I was the only one out of my close-knit group of friends that decided to attend my particular school, having always belonged to a group and seeing friends everyday, I was disheartened my first week at school; I was alone. Becoming a member of a sorority has helped me grow into the person I am now; I have learned new ideas and enjoyed many new experiences, what I always thought college should be about. Joining a Greek organization was the best way for me to have what I missed from high school in college.
Tom, our science teacher, led the group of relatively puzzled, well-bundled students into the forest.
I was right behind Tom, and the sound of his red boots breaking through the thin layer of ice that covered the crusty snow seemed to bounce off the trees and scare away the few singing birds that had not migrated south for the winter.
This was all meaningless to me. I was cold and bored and wanted the field trip to end. I would later write several essays in my journal about the fact that writing a detailed seven-page analysis of the field trip took all the beauty out of the event.
I argued that no field trip could ever be enjoyable if we had to write down and later analyze the percentage of deciduous and coniferous trees, the air temperature, the amount of snow on the ground, the slope of the course taken, the change in temperature over the day, and a plethora of other minutia.
Basically, I was lazy. I was not lazy. I was just not ready; I was not yet ready to become an observer. I had gone to see Tom privately in order to discuss how I could survive his class.
The minutia was killing me, and my slow death was reflected in my dismal grade. My teeth were clenched with the determination to stay focused throughout the entire field trip and write down every word that man uttered.
However, I constantly felt myself drifting, and while my mind wandered, the group advanced significantly ahead of me, and I missed the sighting of another bird. I ran up to the group just in time to hear Tom start his lecture about a nearby rock formation.
Instead of listening, I was asking my friend to see his Picasso-like rendition of the bird. I, therefore, fell behind on the lecture, and so went the endless cycle: When it came time to rewrite my field notes in legible form, I stared at a piece of paper that consisted of smudged squiggly lines and eventually tears.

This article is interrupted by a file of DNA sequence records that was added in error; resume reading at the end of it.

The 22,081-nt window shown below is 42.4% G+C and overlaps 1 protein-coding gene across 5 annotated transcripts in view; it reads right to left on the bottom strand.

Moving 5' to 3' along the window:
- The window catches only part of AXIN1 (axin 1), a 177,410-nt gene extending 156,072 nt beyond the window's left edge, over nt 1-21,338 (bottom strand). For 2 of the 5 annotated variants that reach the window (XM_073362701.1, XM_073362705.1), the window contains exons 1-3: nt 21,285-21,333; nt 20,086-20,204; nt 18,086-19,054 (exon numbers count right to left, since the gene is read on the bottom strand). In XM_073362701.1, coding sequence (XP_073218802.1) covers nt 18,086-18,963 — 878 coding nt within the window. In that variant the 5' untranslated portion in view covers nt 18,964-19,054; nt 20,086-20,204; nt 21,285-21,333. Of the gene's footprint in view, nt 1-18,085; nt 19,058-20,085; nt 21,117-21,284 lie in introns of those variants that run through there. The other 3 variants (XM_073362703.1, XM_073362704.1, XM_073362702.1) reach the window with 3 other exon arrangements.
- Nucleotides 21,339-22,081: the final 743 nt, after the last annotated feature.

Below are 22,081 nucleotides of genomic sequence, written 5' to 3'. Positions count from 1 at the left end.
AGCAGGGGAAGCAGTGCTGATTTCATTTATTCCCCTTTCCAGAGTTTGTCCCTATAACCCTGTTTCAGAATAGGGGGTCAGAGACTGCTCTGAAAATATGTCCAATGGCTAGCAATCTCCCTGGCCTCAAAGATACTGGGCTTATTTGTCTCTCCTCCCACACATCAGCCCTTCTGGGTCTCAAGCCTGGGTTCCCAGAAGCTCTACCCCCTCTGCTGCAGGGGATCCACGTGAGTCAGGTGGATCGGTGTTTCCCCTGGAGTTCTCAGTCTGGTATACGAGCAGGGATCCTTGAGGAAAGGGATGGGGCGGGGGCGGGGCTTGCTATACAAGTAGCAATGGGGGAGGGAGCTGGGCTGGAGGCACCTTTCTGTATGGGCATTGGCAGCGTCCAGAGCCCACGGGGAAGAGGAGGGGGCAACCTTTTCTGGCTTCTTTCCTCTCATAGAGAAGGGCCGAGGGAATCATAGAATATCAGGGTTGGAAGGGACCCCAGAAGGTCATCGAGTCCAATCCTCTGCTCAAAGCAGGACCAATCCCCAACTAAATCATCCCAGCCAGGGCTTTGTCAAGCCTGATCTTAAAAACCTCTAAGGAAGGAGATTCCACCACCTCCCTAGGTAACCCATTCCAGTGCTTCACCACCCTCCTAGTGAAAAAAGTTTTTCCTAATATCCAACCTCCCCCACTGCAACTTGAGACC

Frustrated and disappointed, I retreated back to my cabin to seek refuge. I quickly got undressed and slipped under my blanket for warmth, comfort, and most importantly protection. After I gave myself a few minutes to calm down, I took out the wet crumbled piece of paper from my pocket and tried to redraw a stick figure of a bird.
The twelve stick figures, representing the twelve different birds we saw, looked exactly the same, and trying to redraw each body part of each bird to scale was so difficult that I felt like each pen stroke was met with a ton of resistance.
Giving up, I pushed the piece of paper back into my pocket and lay down on my back. Simon was sitting, facing Ethan, with his legs crossed and his right hand casually nestled on his right kneecap, his foot twitching like the tail of a happy dog.
Ethan was lying on his side with his big black headphones cupped around his ears, reading Faulkner. As my head swiveled, I noticed Conrad, sleeping, as usual, with his blanket clenched tightly under his chin, with both fists.
I then realized that I too was part of my environment. I realized that I was a silent participant, and more importantly, I realized that I was an observer. On my next field trip, I had one pencil nonchalantly nestled on top of my right ear.
I set out with no mission in mind and had no vengeance in my heart. I intentionally lagged behind my fellow classmates in order to get a wider, broader perspective of the environment.
Applying what I learned in my cabin, I was able to engage all of my senses and could attempt to take in the vastness of it all. I drew every bird, tree, and rock as best I could, and although they were not perfect, they were exactly what I saw.Over , essays, research papers, and term papers available at barnweddingvt.com Get help on your essay writing today.
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